|US3609632 *||Aug 19, 1968||Sep 28, 1971||Trw Inc||Releasable electrical connector|
|US4279458 *||Jul 23, 1979||Jul 21, 1981||The Bendix Corporation||Releasing electrical connector|
|US4483575 *||Aug 25, 1981||Nov 20, 1984||F.E. Schulte Strathaus Kg||Device for detachable connection, particularly of the ends of high-voltage transmission lines|
|1||*||Ser. No. 281,150, (Schildkraut et al), Releasing Electrical Connector, pending.|
|2||*||Ser. No. 453,088, (Ratchford et al), A Moisture Seal for an Electrical Connector, abandoned.|
|Citing Patent||Filing date||Publication date||Applicant||Title|
|US4820176 *||Dec 7, 1987||Apr 11, 1989||Shiraishi Electric Corporation||Electric power supply connector|
|US5044975 *||Nov 5, 1990||Sep 3, 1991||Ncr Corporation||Cable connector locking arrangement|
|US5306159 *||Jul 31, 1992||Apr 26, 1994||Hughes Aircraft Company||Sequential mating of connectors of multiple framed circuit board assembly|
|US5315064 *||Nov 8, 1991||May 24, 1994||William D. Piper||Suspended line breakaway device|
|US5376016 *||Jul 9, 1993||Dec 27, 1994||Yazaki Corporation||Low inserting force fitting mechanism for electrical connector|
|US5639257 *||Jan 19, 1996||Jun 17, 1997||Mitsubishi Cable Industies Ltd.||Bolt-equipped connector|
|US6709019 *||Sep 21, 2001||Mar 23, 2004||Apical Industries, Inc.||Quick connector with automatic release|
|US7892004 *||Nov 12, 2008||Feb 22, 2011||Tyco Electronics Corporation||Connector having a sleeve member|
|US9065230 *||Nov 21, 2012||Jun 23, 2015||Amphenol Corporation||High performance cable connector|
|US20090264003 *||Nov 12, 2008||Oct 22, 2009||Tyco Electronics Corporation||Connector having a sleeve member|
|EP1585198A1 *||Apr 7, 2005||Oct 12, 2005||Fred R. Schmitt||Connector housing|
|WO2001011725A1 *||Aug 3, 2000||Feb 15, 2001||Brancaleone Salvatore T||Quick release connector|
|U.S. Classification||439/160, 439/364|
|Feb 28, 1986||AS||Assignment|
Owner name: ALLIED CORPORATION, COLUMBIA ROAD AND PARK AVENUE,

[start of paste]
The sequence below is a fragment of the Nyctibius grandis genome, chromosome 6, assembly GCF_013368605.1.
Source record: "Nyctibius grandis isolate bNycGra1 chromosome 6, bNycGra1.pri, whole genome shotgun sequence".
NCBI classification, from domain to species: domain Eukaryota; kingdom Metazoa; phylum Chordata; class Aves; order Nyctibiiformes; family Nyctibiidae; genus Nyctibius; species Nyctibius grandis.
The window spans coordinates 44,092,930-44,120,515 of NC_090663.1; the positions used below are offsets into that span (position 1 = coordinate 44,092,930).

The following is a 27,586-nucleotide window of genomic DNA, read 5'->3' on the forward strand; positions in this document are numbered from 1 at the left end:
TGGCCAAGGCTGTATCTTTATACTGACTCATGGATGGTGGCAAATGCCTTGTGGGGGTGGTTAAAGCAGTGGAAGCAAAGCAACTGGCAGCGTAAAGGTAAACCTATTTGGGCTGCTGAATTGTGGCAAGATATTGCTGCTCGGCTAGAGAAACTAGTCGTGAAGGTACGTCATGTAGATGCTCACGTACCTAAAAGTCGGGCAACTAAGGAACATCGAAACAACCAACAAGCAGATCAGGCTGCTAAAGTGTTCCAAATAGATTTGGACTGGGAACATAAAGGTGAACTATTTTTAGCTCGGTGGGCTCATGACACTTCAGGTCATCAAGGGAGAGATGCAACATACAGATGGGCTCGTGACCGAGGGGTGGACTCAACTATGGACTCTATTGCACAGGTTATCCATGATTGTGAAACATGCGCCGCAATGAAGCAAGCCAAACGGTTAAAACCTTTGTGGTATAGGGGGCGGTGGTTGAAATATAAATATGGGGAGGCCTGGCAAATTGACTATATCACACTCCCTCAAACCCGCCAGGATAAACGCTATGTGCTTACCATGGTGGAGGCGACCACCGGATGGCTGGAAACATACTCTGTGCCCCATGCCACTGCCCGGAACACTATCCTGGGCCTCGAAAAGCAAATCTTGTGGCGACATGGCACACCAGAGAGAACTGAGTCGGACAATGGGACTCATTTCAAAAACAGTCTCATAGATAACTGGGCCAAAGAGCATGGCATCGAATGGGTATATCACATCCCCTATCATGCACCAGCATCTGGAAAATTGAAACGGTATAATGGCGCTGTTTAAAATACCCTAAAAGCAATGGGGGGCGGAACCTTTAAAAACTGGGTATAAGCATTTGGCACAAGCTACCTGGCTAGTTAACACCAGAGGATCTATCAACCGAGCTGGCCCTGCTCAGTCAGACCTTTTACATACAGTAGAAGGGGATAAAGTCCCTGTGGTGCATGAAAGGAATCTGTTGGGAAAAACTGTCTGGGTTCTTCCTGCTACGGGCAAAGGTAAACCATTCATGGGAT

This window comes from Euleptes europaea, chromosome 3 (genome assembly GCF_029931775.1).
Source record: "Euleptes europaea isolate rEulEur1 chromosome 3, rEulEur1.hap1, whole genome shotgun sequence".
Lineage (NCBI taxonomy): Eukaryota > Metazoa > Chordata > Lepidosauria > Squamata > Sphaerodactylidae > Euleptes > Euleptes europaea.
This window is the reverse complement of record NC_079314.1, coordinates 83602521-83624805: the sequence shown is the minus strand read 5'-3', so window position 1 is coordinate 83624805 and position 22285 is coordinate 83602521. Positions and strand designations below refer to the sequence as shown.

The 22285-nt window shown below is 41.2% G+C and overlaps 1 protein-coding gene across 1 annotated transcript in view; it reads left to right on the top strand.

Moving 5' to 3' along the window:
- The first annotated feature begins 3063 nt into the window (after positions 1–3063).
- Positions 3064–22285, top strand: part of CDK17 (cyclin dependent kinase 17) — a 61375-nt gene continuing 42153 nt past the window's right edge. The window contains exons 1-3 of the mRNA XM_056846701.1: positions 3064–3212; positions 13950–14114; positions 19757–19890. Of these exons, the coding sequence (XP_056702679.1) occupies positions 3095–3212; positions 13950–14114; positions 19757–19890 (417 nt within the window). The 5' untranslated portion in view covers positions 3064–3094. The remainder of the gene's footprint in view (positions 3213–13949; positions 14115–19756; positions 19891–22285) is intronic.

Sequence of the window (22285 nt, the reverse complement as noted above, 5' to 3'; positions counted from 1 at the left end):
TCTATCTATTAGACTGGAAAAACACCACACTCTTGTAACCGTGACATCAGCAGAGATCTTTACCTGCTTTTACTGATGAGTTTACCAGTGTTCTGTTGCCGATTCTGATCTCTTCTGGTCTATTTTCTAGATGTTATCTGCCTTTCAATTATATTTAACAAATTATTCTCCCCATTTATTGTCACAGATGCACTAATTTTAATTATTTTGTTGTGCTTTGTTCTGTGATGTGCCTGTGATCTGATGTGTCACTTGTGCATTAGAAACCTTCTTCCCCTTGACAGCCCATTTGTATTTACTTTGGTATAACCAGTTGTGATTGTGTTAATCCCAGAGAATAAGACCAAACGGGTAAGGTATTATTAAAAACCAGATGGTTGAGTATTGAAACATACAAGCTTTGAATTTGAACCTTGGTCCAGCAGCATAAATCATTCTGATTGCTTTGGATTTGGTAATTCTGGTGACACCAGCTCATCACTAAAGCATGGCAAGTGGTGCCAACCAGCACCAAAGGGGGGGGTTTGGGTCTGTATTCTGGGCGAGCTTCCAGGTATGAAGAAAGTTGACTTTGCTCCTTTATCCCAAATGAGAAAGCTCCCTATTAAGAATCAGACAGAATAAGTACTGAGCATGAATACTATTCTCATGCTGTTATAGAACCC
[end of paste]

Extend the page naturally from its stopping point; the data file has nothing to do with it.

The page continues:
Free format text: ASSIGNMENT OF ASSIGNORS INTEREST.;ASSIGNOR:FREAR, DAVID L.;REEL/FRAME:004551/0767
Effective date: 19860218
Owner name: ALLIED CORPORATION, NEW JERSEY
Free format text: ASSIGNMENT OF ASSIGNORS INTEREST;ASSIGNOR:FREAR, DAVID L.;REEL/FRAME:004551/0767
Effective date: 19860218
|Jul 2, 1987||AS||Assignment|
Owner name: CANADIAN IMPERIAL BANK OF COMMERCE, NEW YORK AGENC
Free format text: SECURITY INTEREST;ASSIGNOR:AMPHENOL CORPORATION;REEL/FRAME:004879/0030
Effective date: 19870515
|Oct 1, 1987||AS||Assignment|
Owner name: AMPHENOL CORPORATION, LISLE, ILLINOIS A CORP. OF D
Free format text: ASSIGNMENT OF ASSIGNORS INTEREST.;ASSIGNOR:ALLIED CORPORATION, A CORP. OF NY;REEL/FRAME:004844/0850
Effective date: 19870602
Owner name: AMPHENOL CORPORATION, A CORP. OF DE, ILLINOIS
Free format text: ASSIGNMENT OF ASSIGNORS INTEREST;ASSIGNOR:ALLIED CORPORATION, A CORP. OF NY;REEL/FRAME:004844/0850
Effective date: 19870602
|Jul 27, 1990||FPAY||Fee payment|
Year of fee payment: 4
|Mar 3, 1992||AS||Assignment|
Owner name: BANKERS TRUST COMPANY, AS AGENT
Free format text: SECURITY INTEREST;ASSIGNOR:AMPHENOL CORPORATION, A CORPORATION OF DE;REEL/FRAME:006035/0283
Effective date: 19911118
|Jun 12, 1992||AS||Assignment|
Owner name: AMPHENOL CORPORATION A CORP. OF DELAWARE
Free format text: RELEASED BY SECURED PARTY;ASSIGNOR:CANADIAN IMPERIAL BANK OF COMMERCE;REEL/FRAME:006147/0887
Effective date: 19911114
|Oct 4, 1994||REMI||Maintenance fee reminder mailed|
|Jan 6, 1995||AS||Assignment|
Owner name: AMPHENOL CORPORATION, CONNECTICUT
Free format text: RELEASE BY SECURED PARTY;ASSIGNOR:BANKERS TRUST COMPANY;REEL/FRAME:007317/0148
Effective date: 19950104
|Feb 26, 1995||LAPS||Lapse for failure to pay maintenance fees|
|May 9, 1995||FP||Expired due to failure to pay maintenance fee|
Effective date: 19950301